Healthcare and life sciences organizations intent on elevating the patient and member experience put a premium on accessibility when designing and developing digital content and functionality. Forward-thinking organizations ensure digital resources are accessible to people with disabilities, meeting the patient and member where they are. For today’s patients and members, “where they are” is increasingly online, mobile, and outside of traditional care settings.
Who is the audience for digitally accessible content?
It is broad and diverse. A partial list includes patients and their caregivers, physicians, medical researchers, clinicians, career seekers, third party vendors, medical students, and educators. Some of these online healthcare consumers are part of the nearly 57 million people in the US with a disability. And that total doesn’t include consumers temporarily disabled due to a short-term illness or injury, or those who may encounter situational barriers to healthcare information and services due to jargon and confusing terminology.
Don’t miss the benefits of accessible digital health
To fully understand the benefits a comprehensive accessibility strategy could bring to your healthcare and life sciences organization’s digital experience, take a look at the economic impact that occurs when digital resources are unable to meet the basic needs of their entire user base. The costs of an inaccessible digital experience can quickly mount up for payers and providers that are not adapting to the need for accessible digital health.
For starters, according to a study in the UK, 71% of web users with access needs will leave a website if it’s difficult to use. And, Fifth Quadrant Analytics reports that the disability market represents an annual disposable income of $1.2 trillion, with $544 billion in the US alone. Therefore, healthcare and life sciences organizations lose big when they don’t provide a smooth experience for these consumers.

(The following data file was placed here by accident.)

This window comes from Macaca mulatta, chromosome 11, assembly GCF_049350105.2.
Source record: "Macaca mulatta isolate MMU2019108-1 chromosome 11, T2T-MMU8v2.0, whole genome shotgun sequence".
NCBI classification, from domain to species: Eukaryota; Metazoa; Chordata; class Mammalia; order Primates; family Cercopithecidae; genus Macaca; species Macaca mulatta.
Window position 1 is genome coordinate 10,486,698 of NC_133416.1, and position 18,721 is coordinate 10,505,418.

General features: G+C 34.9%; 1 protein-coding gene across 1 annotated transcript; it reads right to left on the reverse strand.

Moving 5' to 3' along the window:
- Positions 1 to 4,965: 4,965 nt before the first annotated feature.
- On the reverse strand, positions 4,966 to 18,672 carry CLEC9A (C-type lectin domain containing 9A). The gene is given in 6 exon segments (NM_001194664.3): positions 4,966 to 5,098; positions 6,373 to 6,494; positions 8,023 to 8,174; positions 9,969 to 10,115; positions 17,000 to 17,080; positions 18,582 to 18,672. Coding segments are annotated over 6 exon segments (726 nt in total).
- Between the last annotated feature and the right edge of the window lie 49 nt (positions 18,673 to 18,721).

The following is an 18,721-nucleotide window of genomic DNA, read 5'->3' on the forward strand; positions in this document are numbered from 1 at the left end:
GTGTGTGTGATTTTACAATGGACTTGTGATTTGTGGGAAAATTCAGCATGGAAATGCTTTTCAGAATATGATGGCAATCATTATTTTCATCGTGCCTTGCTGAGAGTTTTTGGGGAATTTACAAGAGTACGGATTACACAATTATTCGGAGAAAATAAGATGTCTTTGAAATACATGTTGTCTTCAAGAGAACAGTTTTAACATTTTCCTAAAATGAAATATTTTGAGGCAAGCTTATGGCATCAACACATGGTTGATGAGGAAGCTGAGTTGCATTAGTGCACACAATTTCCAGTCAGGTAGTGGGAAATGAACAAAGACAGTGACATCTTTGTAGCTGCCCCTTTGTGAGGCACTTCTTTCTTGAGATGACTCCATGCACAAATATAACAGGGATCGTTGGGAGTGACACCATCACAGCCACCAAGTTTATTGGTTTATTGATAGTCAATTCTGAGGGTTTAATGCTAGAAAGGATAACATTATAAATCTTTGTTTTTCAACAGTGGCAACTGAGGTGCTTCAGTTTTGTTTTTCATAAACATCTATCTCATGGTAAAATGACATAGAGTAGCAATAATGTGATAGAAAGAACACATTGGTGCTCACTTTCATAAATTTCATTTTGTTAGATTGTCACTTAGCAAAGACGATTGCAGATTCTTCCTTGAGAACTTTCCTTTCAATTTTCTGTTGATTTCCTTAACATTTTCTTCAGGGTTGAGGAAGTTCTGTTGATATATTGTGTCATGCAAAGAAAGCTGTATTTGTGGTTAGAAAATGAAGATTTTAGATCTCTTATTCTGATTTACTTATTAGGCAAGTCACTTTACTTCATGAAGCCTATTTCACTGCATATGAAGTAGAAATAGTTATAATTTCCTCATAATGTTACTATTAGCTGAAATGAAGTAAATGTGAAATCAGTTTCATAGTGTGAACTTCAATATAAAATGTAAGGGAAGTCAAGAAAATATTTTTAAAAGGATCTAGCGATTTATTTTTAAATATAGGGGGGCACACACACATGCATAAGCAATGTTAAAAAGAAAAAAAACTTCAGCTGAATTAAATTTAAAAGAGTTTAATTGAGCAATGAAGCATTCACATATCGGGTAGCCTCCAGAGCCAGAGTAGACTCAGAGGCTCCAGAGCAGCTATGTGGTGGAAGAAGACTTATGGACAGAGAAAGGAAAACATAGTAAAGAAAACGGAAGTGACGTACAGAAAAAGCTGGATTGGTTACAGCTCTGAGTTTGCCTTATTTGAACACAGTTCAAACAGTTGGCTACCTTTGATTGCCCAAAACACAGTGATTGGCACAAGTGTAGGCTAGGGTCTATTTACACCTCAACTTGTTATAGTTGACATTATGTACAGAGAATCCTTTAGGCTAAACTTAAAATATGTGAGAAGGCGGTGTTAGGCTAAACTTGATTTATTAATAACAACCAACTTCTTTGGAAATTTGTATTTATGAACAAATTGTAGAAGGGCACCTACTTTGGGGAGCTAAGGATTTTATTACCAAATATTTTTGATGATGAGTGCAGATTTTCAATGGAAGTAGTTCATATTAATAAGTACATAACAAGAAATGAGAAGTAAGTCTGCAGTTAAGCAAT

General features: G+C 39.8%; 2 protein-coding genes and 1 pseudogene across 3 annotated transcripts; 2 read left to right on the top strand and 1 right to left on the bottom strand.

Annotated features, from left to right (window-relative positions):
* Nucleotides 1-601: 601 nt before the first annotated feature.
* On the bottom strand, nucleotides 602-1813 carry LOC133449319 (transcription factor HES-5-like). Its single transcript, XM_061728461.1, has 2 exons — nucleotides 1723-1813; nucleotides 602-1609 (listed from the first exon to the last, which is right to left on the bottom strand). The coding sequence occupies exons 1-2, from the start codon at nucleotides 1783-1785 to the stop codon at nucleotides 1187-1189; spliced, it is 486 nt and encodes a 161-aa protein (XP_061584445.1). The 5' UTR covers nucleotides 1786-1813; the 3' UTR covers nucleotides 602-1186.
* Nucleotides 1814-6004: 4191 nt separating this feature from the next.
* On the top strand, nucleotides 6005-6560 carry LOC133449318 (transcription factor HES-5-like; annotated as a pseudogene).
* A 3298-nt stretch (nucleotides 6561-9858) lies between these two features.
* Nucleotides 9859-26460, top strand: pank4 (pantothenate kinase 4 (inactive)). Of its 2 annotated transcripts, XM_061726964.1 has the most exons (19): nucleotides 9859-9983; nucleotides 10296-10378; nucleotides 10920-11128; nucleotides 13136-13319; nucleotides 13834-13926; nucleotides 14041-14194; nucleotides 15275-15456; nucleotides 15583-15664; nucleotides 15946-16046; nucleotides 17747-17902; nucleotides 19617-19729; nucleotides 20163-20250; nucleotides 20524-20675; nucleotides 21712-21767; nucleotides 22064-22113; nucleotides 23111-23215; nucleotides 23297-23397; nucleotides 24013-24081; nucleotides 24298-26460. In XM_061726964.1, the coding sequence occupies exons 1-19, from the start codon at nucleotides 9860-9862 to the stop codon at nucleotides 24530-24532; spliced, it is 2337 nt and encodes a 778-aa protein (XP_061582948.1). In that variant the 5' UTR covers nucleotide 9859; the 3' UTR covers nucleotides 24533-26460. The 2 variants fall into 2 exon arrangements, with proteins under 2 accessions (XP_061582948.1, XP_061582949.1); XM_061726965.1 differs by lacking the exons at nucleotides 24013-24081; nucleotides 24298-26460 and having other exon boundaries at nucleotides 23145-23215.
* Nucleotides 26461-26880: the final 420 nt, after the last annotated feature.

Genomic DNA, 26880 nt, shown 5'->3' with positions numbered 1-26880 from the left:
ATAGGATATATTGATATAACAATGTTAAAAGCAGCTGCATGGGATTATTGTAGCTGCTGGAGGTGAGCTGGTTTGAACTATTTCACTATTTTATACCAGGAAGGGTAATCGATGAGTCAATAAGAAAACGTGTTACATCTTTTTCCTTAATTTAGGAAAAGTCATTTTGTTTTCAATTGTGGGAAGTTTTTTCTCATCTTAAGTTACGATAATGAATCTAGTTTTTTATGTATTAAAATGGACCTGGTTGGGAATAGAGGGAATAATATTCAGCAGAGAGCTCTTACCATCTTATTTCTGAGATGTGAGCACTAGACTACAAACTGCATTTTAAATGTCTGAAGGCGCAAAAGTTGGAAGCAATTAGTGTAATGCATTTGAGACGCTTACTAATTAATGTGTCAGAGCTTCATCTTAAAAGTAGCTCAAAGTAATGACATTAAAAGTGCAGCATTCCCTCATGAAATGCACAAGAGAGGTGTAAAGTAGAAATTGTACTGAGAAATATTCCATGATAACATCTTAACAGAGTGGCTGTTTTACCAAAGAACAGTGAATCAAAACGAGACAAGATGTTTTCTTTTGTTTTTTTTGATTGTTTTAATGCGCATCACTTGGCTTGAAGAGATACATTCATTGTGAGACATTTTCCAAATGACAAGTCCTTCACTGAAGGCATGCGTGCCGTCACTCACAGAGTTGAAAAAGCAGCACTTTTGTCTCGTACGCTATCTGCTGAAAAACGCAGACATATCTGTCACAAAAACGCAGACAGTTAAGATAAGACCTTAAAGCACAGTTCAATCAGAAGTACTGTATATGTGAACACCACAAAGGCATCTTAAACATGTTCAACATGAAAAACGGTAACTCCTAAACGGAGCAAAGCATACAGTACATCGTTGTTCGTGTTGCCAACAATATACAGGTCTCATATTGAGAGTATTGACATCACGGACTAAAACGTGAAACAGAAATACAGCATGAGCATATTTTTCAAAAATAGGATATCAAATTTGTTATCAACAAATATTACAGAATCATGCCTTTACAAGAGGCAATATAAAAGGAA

And don’t overlook the 2.3 billion potential consumers who act on their emotional connection to those with disabilities, those include caregivers, family members, and friends. Together, they control more than $8 trillion in annual disposable income, and healthcare spending is an essential and important component. Think of that impact in the context of enrollment periods, finding a doctor and appointment setting, medication reminders, and other key touchpoints in the healthcare journey.
To learn more about how to improve digital accessibility in your healthcare or life sciences organization, download our guide, Enhance the Digital Health Experience with Digital Accessibility.
I’m a Senior User Researcher out of the Atlanta office.